Building Resilience: Keep Calm and Talk Coronavirus
Keep Calm and Talk Coronavirus
Your children might ask questions about what’s happening, they might make up their own stories about what they think is going on, and very young children may just pick up on changes in the family routine and not understand why things are different. It’s best if they hear information about coronavirus directly from you!
Take into consideration your child’s developmental and language level when offering to start a conversation with them. Start by asking what they’ve heard about coronavirus or COVID-19. Listen to what they have to say. If they express something that’s inaccurate, correct it in a simple, age-appropriate way. Ask what questions they might have. This source for “Helper Heroes” has some guidance for talking to children, especially for those parents and caregivers who are still working in helping capacities (e.g., cashiers in grocery stores, medical staff, delivery-persons) or who have to separate from their children for a while for safety reasons. Some of the basic suggestions include letting children know that: doctors are learning more about this every day; most people who get sick get better; this won’t last forever; and there are lots of things we can do to protect ourselves – like washing our hands and staying home. Respond to their questions with brief, simple answers that don’t give more details than they need to know.
Be empathetic to your child’s feelings and worries and reassure them that you are doing your very best to keep them safe and well. You know your child’s temperament better than anyone else, so also let that guide you – you don’t need to force your child to have a long conversation or ask you questions if that doesn’t suit them. You can open the door to a conversation and read their cues about how much or little they need to talk about it.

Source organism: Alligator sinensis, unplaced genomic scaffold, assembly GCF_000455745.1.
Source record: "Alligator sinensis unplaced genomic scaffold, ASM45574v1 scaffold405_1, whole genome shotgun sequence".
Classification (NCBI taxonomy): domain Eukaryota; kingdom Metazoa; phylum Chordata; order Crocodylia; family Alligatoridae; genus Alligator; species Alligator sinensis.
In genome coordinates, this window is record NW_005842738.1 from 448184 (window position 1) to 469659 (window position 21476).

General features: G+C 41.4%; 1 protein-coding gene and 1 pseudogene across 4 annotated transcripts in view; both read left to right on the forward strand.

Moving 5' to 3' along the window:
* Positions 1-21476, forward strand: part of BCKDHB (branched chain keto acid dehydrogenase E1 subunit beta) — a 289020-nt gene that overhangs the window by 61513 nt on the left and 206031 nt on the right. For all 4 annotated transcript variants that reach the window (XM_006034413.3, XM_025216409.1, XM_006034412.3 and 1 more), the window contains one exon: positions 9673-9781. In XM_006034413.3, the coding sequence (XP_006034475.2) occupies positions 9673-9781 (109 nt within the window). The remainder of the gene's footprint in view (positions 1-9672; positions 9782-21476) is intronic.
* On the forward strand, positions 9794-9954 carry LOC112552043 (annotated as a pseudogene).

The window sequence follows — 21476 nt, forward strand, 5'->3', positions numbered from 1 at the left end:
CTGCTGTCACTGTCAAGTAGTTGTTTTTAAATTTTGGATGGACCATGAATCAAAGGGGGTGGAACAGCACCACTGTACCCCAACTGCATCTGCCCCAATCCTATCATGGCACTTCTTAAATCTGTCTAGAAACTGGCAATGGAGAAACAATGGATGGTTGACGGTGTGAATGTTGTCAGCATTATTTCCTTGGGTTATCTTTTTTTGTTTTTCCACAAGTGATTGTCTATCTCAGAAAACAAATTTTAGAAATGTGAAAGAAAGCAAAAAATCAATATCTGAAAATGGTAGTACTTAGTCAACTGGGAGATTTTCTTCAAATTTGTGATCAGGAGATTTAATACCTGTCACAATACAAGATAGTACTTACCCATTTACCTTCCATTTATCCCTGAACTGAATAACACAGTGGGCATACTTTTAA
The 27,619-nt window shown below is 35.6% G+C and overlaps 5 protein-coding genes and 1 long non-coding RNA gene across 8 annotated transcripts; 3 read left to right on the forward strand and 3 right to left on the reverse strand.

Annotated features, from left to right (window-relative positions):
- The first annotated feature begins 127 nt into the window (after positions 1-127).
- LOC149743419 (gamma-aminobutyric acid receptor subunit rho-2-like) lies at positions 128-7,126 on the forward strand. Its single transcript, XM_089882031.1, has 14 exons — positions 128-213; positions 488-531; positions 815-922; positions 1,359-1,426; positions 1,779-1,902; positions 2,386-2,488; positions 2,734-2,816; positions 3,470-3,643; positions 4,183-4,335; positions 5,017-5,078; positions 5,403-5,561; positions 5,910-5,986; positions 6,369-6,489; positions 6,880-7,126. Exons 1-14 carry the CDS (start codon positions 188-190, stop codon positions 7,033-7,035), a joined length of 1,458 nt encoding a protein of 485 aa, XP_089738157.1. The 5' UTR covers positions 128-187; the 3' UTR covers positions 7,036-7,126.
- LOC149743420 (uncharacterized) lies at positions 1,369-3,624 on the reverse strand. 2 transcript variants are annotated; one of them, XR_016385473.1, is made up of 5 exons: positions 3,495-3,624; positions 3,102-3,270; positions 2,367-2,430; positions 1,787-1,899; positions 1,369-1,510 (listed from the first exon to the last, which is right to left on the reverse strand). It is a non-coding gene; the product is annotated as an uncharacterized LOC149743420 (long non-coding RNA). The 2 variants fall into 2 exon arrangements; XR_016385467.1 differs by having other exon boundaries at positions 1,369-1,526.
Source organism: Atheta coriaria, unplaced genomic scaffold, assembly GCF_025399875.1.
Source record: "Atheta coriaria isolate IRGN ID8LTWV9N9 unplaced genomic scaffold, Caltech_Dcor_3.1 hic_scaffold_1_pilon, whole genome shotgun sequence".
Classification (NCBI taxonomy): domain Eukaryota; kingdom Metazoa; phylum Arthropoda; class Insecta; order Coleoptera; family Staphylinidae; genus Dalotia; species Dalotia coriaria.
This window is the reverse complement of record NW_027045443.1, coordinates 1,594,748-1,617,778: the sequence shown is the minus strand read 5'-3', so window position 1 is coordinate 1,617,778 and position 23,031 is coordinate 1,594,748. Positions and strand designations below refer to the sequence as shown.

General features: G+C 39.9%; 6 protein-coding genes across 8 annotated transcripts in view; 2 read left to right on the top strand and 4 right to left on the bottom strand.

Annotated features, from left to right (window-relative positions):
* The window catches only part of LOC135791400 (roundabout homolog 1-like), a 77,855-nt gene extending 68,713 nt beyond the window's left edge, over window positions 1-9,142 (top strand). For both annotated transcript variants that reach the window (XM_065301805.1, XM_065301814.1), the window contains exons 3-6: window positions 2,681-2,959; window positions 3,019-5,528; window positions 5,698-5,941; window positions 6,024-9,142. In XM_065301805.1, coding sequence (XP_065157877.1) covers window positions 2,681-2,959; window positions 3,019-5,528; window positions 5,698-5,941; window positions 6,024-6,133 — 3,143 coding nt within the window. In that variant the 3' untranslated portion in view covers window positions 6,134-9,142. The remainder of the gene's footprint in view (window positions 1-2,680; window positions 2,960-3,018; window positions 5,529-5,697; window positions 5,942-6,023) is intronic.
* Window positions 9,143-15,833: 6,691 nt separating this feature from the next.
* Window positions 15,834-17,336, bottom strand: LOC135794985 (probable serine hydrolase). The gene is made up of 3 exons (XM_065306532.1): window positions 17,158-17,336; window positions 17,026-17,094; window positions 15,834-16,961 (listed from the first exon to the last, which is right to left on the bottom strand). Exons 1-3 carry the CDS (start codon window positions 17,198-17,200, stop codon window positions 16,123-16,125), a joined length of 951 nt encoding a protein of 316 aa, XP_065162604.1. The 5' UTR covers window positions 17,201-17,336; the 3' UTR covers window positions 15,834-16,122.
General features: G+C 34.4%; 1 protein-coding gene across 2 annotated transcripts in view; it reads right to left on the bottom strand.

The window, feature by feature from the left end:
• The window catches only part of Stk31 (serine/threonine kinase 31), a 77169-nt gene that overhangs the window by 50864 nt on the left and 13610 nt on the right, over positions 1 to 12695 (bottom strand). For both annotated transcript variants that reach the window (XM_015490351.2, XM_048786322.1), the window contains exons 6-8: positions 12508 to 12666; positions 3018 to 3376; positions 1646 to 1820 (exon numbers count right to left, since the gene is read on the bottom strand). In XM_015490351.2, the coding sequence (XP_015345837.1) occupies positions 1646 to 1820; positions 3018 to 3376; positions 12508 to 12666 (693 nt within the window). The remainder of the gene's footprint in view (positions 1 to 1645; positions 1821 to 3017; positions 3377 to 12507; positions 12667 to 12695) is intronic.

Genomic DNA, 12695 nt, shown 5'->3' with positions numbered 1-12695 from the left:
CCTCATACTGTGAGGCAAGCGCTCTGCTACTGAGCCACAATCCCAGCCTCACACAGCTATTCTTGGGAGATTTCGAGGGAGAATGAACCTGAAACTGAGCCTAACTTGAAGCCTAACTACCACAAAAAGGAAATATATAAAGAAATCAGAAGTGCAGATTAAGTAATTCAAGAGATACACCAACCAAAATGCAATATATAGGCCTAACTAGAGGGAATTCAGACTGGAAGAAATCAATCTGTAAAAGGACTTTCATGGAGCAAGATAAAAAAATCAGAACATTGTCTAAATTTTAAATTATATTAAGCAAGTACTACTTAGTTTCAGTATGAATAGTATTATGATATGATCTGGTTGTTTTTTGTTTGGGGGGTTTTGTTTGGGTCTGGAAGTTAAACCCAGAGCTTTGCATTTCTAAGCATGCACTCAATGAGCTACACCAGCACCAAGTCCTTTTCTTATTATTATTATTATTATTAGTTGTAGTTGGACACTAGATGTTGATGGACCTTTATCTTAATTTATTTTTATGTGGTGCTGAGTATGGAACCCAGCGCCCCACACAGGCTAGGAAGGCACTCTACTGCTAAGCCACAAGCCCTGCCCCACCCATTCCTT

It’s more than what you say, of course, because children are very perceptive! They are quick to pick up on parents and caregivers’ anxiety and fear, and they take cues from you about how to react. Try to keep a calm, reassuring tone when discussing the pandemic. Be mindful of not only what you say around your children but also how you say it. Kids are excellent at reading your tone and facial expressions. This is especially true for younger kids. If your child is worried about you, convey hope and confidence as much as you can without making promises that you may not be able to keep. So, you might tell your child that you are working very hard to keep away germs and stay safe.
Children’s concerns can vary based on their developmental age. Infants and toddlers will react primarily to your mood and behavior. At three or four years of age, your child may be curious about why people are wearing masks or why they no longer see their grandparents frequently. For help answering their questions in a simple way, visit the Zero to Three website.
School age children understand better when we use clear, simple language when talking to them. Check in with your own emotional state before talking to them about their worries. Take a minute to breathe before you answer their questions so you can maintain a neutral tone. Avoid giving more information than they are requesting. Scholastics has excellent resources to explain Coronavirus based on a child’s age. Read this article for kids in Pre-K to 3rd grade or this article for kids in 4th-6th grade. For more tips on how to ask questions to kids about Coronavirus, visit the National Child Traumatic Stress Network or the Child-Mind Institute.
Note: Mental health is always important, but during times of crisis it is paramount. The following guidelines are designed to support you in finding ways to cope, understanding how to practice self-care, and nurturing your connection with your child. Building Resilience: Parenting During a Pandemic is a joint effort between Louisiana Children's Museum and Tulane Institute of Infant and Early Childhood Mental Health.
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